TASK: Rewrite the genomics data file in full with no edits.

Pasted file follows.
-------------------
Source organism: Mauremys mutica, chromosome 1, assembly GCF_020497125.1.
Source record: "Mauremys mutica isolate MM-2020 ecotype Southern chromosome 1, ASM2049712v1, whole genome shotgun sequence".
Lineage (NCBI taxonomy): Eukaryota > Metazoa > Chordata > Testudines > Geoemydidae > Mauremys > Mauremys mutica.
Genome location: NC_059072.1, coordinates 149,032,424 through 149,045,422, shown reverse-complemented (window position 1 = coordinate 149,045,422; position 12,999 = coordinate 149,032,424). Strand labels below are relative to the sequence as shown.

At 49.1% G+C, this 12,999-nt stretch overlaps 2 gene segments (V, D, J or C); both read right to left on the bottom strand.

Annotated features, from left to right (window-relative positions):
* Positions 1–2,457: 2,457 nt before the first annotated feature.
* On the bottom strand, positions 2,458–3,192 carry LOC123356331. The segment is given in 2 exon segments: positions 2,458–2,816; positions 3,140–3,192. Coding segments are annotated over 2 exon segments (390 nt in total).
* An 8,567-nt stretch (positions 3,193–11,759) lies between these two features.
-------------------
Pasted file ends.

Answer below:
Source organism: Mauremys mutica, chromosome 1, assembly GCF_020497125.1.
Source record: "Mauremys mutica isolate MM-2020 ecotype Southern chromosome 1, ASM2049712v1, whole genome shotgun sequence".
Lineage (NCBI taxonomy): Eukaryota > Metazoa > Chordata > Testudines > Geoemydidae > Mauremys > Mauremys mutica.
Genome location: NC_059072.1, coordinates 149,032,424 through 149,045,422, shown reverse-complemented (window position 1 = coordinate 149,045,422; position 12,999 = coordinate 149,032,424). Strand labels below are relative to the sequence as shown.

At 49.1% G+C, this 12,999-nt stretch overlaps 2 gene segments (V, D, J or C); both read right to left on the bottom strand.

Annotated features, from left to right (window-relative positions):
* Positions 1–2,457: 2,457 nt before the first annotated feature.
* On the bottom strand, positions 2,458–3,192 carry LOC123356331. The segment is given in 2 exon segments: positions 2,458–2,816; positions 3,140–3,192. Coding segments are annotated over 2 exon segments (390 nt in total).
* An 8,567-nt stretch (positions 3,193–11,759) lies between these two features.